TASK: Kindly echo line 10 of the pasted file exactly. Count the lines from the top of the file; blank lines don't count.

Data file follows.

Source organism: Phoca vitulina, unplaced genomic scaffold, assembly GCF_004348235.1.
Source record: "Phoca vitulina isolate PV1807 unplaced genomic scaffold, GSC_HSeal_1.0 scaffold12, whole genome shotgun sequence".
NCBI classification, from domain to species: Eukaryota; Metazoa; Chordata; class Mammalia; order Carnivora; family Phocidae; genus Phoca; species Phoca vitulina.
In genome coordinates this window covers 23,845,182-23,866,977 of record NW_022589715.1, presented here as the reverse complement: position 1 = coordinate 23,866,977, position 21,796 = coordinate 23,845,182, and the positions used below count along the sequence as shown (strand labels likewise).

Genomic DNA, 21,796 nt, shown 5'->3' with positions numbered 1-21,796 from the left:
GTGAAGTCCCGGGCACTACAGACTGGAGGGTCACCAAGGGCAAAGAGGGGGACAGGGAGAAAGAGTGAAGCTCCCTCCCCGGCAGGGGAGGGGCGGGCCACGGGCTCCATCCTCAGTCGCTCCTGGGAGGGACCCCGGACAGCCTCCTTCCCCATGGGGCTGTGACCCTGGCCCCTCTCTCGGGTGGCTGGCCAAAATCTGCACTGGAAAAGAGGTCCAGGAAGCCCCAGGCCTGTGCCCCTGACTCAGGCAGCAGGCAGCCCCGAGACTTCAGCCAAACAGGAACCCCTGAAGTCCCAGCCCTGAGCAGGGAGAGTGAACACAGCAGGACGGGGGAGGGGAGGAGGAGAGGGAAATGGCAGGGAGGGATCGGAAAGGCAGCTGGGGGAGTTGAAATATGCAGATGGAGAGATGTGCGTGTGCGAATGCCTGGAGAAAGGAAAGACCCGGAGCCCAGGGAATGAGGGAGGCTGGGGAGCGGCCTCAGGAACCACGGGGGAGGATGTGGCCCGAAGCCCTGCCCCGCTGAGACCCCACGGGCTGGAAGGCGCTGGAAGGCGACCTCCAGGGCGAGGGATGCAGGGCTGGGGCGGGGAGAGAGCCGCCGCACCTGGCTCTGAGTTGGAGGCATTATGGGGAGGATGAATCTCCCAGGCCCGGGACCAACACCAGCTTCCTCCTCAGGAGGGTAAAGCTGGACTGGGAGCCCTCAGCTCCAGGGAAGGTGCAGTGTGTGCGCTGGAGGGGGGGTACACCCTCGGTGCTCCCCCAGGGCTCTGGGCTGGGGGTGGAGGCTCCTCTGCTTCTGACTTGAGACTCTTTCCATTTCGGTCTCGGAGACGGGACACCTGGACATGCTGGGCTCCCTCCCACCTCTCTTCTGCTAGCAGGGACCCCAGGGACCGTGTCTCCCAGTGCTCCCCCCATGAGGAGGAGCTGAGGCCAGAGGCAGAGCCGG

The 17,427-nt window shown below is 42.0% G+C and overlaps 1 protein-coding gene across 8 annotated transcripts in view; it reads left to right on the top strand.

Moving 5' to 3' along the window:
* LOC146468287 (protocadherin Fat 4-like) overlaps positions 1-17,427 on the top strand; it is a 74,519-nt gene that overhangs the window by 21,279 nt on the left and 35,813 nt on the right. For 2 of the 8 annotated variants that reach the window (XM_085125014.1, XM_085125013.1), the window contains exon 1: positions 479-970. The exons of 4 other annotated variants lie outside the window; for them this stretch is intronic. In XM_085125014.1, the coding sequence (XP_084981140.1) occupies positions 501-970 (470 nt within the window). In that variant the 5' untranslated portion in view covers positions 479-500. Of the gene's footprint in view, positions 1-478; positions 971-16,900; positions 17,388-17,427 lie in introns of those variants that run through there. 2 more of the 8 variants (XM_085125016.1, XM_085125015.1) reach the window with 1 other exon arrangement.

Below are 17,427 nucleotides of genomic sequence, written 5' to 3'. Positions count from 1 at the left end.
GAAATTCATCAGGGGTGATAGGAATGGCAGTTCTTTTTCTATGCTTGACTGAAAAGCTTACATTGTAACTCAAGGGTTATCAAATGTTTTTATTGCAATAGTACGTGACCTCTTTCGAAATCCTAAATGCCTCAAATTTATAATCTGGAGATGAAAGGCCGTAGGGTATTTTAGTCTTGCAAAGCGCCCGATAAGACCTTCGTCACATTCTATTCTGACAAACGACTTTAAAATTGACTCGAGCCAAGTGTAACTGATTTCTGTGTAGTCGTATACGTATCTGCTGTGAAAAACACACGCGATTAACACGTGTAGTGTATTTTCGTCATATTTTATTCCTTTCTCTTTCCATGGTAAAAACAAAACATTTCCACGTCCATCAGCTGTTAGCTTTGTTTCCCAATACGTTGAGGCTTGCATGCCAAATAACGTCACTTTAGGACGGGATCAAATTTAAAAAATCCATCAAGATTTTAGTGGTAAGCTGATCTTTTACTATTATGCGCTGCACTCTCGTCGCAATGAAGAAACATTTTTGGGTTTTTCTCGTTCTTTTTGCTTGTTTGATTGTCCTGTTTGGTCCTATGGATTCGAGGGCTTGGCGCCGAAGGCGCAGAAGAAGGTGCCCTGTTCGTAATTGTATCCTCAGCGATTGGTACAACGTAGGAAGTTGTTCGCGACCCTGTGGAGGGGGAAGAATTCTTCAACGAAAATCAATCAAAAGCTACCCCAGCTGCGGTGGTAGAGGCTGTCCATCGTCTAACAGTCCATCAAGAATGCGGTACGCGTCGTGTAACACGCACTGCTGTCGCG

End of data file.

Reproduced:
Below are 17,427 nucleotides of genomic sequence, written 5' to 3'. Positions count from 1 at the left end.